Blue tea kettle

Blue tea kettle

The ancestors walked this land before us.  They built their houses from logs, erected their barns, plowed their fields.  In the corners and edges of their property they tossed items long used.  A blue tea kettle.  A bottle.  A piece of machinery.  Precious items, returned to the earth.

Those of us wandering through their forgotten worlds find remnants of their lives.  We step back into time in the silent echo of the forest.  Between the trees we hear memories in the wind.  A little girl’s laughter.  The sound of an axe ringing on a frosty morning.  The sobbing of a mother who has lost her infant son.  The birth of another child.  The peal of the far-away school bell.

Can’t you hear?

Look deeply into the green world in the bottle.  Deeper now.  Still deeper.

Look deeply into the green world in the bottle. Deeper now. Still deeper.

My dad used to take us children out bottle-hunting when we were young ones.  We dove into long-forgotten ditches and searched for tell-tale green bottles, bottles with bubbles, bottles with certain markings.  We loved those ditches.  If you found a certain bottle with raised lettering:  what a find!  Or a specimen where the neck and the body revealed it as an old-time bottle.  We were taught the secrets of antique bottles in our formative years.  Still I thrill to a find in the woods.  The heart beats faster.  Treasures yet hide at the edges of fields, in dumps, in secret places.

Leaf soup

Leaf soup

Fences lay tangled everywhere in this underworld.  Fences which divided the world into “my property” and “your property”.  Fences which said “this is mine” and “this is not yours”.  Fences which kept the animals in.  Fences which kept the wild animals out.  (Right…that is, if they worked!)  Fences which drew the lines on the earth and helped the settlers claim a patch of land to produce perhaps beans and potatoes and corn and a couple of cows.  Some chickens.  A family. A place in the New World.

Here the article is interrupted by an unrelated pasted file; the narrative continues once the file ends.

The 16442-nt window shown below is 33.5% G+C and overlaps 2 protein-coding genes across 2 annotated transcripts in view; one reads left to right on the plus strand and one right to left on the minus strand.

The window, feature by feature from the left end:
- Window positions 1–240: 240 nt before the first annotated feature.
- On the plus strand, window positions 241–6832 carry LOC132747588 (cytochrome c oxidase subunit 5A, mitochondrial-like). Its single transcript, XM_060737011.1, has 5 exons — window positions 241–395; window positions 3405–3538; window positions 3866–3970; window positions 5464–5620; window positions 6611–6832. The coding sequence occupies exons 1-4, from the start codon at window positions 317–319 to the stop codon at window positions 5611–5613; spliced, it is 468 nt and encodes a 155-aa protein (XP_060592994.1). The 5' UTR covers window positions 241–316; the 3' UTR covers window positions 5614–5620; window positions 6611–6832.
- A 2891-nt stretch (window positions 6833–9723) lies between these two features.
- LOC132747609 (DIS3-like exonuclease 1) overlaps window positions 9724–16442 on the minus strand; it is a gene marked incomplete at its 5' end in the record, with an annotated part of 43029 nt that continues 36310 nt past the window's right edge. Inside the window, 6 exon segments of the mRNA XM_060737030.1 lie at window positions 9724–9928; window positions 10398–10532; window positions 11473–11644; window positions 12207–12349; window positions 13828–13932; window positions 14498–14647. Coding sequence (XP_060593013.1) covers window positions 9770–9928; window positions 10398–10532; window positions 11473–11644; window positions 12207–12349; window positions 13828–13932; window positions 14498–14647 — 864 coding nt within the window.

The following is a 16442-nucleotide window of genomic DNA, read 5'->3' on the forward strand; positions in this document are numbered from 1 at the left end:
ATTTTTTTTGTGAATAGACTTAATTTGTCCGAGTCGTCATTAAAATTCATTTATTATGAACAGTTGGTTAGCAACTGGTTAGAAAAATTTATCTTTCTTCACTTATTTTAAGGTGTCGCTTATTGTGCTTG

Fallen fence

Fallen fence

Finnish and Swedish and Norwegian farmers settled in our fair Upper Peninsula, alongside the loggers and trappers and Native Americans and miners.  Everyone sought to find a right relationship with the land, with the pounding Lake Superior waves, with the endless expanse of forests, with the underground minerals. 

Apples they planted

Apples they planted

They planted apples everywhere.  You can see the orchards as you drive through Skanee and Aura, through L’Anse and Pelkie and Elo.  Arthritic old trees, heavy-laden with red and yellow apples.  Some taste crisp and tart; others bitter and sharp.  You nibble carefully in the early morning frost.  Taste gingerly.  And then taste some more.

Don't trespass where ghosts roam

Don't trespass where ghosts roam

Watch your step in this back-country.  The settlers built deep wells, some of which rot and trap unsuspecting deer running through the woods during hunting season. Tread lightly.  Look left and right.  Do you hear the voices of the children shouting and playing in the open field?  Hear them singing at Christmas?  Feel the joys and the sorrows, ripe upon the land?

This is sacred ground we walk.  It has seen us in our birthing and dying.  Walk respectfully.  Hear the voices in the wind.

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